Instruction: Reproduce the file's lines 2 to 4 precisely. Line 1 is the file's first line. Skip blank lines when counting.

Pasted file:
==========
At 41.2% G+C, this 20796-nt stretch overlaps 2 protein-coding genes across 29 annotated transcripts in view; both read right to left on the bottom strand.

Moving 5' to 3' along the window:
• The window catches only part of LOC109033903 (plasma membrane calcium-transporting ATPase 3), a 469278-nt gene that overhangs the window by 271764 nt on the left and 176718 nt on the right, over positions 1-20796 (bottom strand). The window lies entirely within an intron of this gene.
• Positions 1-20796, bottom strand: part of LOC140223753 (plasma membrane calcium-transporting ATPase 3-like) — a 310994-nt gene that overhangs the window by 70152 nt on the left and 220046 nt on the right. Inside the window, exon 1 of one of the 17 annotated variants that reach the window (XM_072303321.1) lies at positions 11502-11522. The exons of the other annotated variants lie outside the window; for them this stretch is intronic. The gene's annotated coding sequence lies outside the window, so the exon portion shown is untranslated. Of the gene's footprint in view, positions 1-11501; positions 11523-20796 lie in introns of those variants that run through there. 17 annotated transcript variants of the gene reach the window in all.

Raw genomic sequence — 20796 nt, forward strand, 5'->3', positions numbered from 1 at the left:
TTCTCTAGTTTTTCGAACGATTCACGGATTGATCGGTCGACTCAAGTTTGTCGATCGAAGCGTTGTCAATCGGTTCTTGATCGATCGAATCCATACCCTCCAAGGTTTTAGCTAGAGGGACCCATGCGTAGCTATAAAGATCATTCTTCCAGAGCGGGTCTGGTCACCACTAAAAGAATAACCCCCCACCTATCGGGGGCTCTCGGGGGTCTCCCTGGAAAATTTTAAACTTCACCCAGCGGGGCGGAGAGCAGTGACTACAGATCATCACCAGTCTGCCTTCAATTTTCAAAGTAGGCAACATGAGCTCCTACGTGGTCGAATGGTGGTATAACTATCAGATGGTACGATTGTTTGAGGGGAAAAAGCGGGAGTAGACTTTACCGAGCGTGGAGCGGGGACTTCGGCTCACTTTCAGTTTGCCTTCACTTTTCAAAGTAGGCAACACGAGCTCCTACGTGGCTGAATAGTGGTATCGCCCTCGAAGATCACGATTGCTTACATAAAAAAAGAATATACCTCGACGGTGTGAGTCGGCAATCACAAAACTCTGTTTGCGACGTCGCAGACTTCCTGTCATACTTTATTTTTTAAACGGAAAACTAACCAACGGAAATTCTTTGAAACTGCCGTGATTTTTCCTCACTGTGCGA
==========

Moving 5' to 3' along the window:
• The window catches only part of LOC109033903 (plasma membrane calcium-transporting ATPase 3), a 469278-nt gene that overhangs the window by 271764 nt on the left and 176718 nt on the right, over positions 1-20796 (bottom strand). The window lies entirely within an intron of this gene.
• Positions 1-20796, bottom strand: part of LOC140223753 (plasma membrane calcium-transporting ATPase 3-like) — a 310994-nt gene that overhangs the window by 70152 nt on the left and 220046 nt on the right. Inside the window, exon 1 of one of the 17 annotated variants that reach the window (XM_072303321.1) lies at positions 11502-11522. The exons of the other annotated variants lie outside the window; for them this stretch is intronic. The gene's annotated coding sequence lies outside the window, so the exon portion shown is untranslated. Of the gene's footprint in view, positions 1-11501; positions 11523-20796 lie in introns of those variants that run through there. 17 annotated transcript variants of the gene reach the window in all.